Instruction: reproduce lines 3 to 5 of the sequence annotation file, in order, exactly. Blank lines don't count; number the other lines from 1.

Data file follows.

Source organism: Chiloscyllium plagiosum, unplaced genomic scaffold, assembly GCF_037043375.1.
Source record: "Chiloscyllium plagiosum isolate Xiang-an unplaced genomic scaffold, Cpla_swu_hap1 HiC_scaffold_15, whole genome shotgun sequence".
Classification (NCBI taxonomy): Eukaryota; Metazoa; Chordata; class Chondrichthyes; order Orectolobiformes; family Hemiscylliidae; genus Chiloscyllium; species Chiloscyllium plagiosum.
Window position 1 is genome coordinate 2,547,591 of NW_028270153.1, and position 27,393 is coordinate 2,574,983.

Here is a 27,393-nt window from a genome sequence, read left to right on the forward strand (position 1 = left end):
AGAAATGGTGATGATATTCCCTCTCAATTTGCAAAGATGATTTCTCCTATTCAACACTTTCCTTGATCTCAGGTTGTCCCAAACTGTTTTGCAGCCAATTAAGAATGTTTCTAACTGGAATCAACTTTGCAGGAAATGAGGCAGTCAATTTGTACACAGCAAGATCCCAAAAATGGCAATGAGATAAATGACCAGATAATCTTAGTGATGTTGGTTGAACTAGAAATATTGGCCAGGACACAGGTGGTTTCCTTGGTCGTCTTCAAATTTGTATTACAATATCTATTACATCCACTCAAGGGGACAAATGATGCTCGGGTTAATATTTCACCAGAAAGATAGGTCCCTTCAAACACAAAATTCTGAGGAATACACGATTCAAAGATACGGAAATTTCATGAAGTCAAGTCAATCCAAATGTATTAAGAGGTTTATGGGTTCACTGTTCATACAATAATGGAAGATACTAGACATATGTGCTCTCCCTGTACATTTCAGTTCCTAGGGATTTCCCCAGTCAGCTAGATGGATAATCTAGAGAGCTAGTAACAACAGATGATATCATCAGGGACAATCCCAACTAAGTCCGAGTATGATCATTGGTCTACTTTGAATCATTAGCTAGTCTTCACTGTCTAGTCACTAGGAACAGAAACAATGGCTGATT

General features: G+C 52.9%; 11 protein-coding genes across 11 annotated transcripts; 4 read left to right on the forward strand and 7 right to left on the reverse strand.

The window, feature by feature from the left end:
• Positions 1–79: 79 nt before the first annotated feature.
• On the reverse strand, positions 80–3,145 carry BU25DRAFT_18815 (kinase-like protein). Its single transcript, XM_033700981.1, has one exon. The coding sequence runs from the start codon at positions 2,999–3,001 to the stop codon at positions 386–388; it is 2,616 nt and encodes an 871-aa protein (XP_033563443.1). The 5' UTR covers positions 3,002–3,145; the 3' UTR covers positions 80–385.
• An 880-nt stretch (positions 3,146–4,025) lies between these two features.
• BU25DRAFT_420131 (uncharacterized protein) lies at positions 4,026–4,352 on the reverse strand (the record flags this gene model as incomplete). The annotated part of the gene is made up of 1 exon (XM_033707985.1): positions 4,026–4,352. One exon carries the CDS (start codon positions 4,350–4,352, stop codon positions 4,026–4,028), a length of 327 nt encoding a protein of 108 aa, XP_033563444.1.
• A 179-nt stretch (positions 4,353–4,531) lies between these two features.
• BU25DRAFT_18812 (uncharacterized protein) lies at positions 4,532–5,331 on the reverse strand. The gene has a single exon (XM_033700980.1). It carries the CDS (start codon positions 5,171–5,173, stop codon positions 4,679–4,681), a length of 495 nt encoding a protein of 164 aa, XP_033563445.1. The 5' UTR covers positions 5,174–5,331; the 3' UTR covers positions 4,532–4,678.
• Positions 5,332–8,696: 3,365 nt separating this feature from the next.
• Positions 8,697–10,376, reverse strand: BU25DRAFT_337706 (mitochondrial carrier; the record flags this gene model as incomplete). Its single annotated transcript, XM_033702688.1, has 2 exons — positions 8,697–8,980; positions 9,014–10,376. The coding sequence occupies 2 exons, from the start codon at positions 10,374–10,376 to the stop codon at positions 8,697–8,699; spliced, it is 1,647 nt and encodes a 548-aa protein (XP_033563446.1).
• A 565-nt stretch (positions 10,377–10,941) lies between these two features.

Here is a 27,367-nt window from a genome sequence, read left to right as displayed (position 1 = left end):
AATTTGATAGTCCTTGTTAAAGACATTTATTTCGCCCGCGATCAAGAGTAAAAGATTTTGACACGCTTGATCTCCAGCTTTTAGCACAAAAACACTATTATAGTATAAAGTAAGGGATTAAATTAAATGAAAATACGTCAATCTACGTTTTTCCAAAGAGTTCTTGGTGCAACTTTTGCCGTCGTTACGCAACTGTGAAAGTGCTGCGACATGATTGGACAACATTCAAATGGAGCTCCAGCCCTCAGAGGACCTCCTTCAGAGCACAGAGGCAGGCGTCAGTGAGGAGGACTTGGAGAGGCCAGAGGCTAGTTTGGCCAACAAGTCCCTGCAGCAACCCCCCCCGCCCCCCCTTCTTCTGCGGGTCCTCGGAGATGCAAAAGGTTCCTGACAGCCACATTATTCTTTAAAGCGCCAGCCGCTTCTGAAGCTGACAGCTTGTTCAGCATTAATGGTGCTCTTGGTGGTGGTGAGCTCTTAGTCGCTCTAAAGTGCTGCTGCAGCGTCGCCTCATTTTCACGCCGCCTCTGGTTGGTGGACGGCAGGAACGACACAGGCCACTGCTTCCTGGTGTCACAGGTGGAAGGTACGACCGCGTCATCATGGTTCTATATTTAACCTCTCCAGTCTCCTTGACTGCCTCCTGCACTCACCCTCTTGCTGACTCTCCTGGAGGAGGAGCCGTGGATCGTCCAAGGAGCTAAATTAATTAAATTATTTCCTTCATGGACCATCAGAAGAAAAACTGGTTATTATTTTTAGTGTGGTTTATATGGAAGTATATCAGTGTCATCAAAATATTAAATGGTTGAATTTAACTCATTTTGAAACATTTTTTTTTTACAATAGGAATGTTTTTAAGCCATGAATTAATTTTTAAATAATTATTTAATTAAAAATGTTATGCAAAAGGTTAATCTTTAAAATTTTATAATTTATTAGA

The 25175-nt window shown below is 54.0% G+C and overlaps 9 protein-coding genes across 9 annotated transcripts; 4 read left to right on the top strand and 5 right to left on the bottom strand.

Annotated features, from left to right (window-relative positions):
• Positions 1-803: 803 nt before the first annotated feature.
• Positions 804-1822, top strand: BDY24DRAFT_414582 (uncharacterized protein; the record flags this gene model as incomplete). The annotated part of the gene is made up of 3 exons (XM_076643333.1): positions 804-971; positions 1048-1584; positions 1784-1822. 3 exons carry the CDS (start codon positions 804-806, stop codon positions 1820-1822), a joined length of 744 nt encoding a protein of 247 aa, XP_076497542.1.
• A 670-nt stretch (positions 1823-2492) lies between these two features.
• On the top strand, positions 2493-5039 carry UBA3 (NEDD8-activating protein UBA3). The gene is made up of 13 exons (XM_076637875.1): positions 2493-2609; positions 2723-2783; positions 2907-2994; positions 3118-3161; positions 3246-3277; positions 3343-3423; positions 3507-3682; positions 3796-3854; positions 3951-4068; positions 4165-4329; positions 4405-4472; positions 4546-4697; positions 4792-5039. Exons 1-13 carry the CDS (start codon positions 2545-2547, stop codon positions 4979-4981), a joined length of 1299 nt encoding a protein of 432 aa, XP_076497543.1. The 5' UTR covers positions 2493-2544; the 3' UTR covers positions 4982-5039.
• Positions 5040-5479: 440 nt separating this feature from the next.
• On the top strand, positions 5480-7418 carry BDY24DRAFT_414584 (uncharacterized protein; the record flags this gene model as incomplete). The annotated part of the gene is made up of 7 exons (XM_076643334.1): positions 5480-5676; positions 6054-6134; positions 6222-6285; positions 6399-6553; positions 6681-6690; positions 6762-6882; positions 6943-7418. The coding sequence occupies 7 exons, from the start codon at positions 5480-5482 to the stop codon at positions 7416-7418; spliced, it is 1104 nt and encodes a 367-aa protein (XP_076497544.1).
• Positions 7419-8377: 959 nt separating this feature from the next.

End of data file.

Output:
Classification (NCBI taxonomy): Eukaryota; Metazoa; Chordata; class Chondrichthyes; order Orectolobiformes; family Hemiscylliidae; genus Chiloscyllium; species Chiloscyllium plagiosum.
Window position 1 is genome coordinate 2,547,591 of NW_028270153.1, and position 27,393 is coordinate 2,574,983.

Here is a 27,393-nt window from a genome sequence, read left to right on the forward strand (position 1 = left end):